Eric Freeman

  • An OKC store sold Kevin Durant jerseys at a 99 percent discount

    Eric Freeman at Ball Don't Lie 2 days ago

    Oklahoma City Thunder fans have understandably taken the departure of Kevin Durant quite hard. He is the greatest player in the eight-season history of the team and one of the league’s two or three best players, the sort of superstar who teams go to great lengths to keep or obtain. While the claims regarding his traitorous nature and/or lack of competitive fire are overblown, the anger is understandable. Fans feel a connection to their teams and the players on them, and when that bond is broken it hurts.

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    The aftermath of such a decision can include wide-ranging effects. For instance, local businesses will have to cut prices on player-specific merchandise. Yet few would expect this 99 percent price cut on Durant jerseys:

    Oklahoma City store discounts Thunder Durant jerseys to 99% off https://t.co/2hoflwYAms pic.twitter.com/rRBOq9gHKS

    — Darren Rovell (@darrenrovell) July 22, 2016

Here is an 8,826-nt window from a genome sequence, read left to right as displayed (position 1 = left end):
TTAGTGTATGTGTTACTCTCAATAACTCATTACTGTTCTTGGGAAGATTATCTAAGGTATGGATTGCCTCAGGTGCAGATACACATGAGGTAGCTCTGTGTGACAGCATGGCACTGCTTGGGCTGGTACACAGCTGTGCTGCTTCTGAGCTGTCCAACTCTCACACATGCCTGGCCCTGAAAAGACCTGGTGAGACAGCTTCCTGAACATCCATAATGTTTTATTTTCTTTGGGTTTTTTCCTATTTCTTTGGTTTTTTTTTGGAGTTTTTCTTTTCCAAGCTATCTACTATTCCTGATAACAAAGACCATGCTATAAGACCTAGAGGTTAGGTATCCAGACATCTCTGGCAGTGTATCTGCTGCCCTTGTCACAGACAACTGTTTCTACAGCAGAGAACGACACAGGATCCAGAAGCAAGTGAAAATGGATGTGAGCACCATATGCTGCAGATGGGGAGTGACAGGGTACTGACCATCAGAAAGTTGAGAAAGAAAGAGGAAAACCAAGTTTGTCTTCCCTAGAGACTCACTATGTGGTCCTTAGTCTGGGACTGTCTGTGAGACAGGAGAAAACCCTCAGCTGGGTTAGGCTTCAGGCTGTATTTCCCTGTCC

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  • Derrick Rose somehow thinks the Knicks are a known superteam

    Eric Freeman at Ball Don't Lie 2 days ago

    Kevin Durant’s decision to join the Golden State Warriors served as the latest shot in the ongoing battle to form the NBA’s strongest superteam. An arms race that hit new highs after LeBron James and Chris Bosh joined Dwyane Wade and the Miami Heat in 2010 has turned into an annual issue. General managers do their best to construct their own strong squads, stars usually only seriously consider teams that already have several high-level players, and unlucky owners rail against the rules that make such moves possible.

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    At the same time, it’s fairly apparent that not all high-profile moves result in the construction of a superteam. Not every team can be the Warriors, Cleveland Cavaliers, or San Antonio Spurs. And that can make it somewhat embarrassing when someone acts as if he’s part of a potential juggernaut when pretty much no one thinks that’s the case.